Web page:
Inhibition of RNA polymerase II allows controlled mobilization of retrotransposons for plant breeding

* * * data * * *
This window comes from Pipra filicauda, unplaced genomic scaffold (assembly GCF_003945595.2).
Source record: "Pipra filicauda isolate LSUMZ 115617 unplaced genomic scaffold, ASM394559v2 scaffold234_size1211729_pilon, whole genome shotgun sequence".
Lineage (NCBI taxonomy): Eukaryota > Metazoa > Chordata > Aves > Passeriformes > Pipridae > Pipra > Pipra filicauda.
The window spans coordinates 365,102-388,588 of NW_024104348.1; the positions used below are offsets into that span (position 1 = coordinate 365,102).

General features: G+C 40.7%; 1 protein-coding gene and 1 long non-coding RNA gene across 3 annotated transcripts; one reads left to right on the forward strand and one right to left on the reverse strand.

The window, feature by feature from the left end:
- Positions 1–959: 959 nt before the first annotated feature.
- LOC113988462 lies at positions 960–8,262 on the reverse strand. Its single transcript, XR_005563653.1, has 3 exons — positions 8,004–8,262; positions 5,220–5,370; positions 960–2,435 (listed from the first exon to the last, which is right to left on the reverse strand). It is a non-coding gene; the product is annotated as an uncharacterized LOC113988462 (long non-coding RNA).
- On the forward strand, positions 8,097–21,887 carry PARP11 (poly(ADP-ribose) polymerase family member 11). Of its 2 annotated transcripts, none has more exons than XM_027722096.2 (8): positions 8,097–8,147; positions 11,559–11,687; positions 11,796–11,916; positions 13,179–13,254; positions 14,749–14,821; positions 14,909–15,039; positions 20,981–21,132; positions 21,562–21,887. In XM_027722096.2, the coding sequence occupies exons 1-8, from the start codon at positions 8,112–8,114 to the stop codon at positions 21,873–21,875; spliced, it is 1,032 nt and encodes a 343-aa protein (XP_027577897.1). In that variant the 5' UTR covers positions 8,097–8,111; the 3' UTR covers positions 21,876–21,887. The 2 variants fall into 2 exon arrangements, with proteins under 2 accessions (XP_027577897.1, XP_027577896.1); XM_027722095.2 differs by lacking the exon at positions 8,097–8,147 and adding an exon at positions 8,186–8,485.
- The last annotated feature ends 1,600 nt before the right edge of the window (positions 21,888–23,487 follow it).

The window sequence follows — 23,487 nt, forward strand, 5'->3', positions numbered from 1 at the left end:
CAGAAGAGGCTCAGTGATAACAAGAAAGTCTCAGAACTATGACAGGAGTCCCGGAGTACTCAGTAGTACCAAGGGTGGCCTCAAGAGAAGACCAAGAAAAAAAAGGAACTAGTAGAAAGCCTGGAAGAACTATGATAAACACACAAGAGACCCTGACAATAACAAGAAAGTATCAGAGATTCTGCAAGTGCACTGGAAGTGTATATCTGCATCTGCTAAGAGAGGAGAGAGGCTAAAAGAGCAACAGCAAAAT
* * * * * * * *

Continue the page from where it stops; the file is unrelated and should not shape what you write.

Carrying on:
The lack of acceptance of GM-breeding calls for alternative strategies to develop new crop varieties to feed the world’s growing population. Moreover, the regulation of novel approaches for genome editing (CRISPR, TALEN) is still unclear and will potentially remain so for the near future (or will likely be very tight in Europe and parts of Asia and Africa). In this light, the findings of Thieme et al. could offer a new approach to develop genetic diversity in crop plants. By exogenously repressing RNA polymerase II , they showed an increased activity of certain types of transposons that “re-shuffle” the plant’s genome and thus create new genetic and epigenetic diversity. (Summary by Dominik Klauser) Genome Biol. 10.1186/s13059-017-1265-4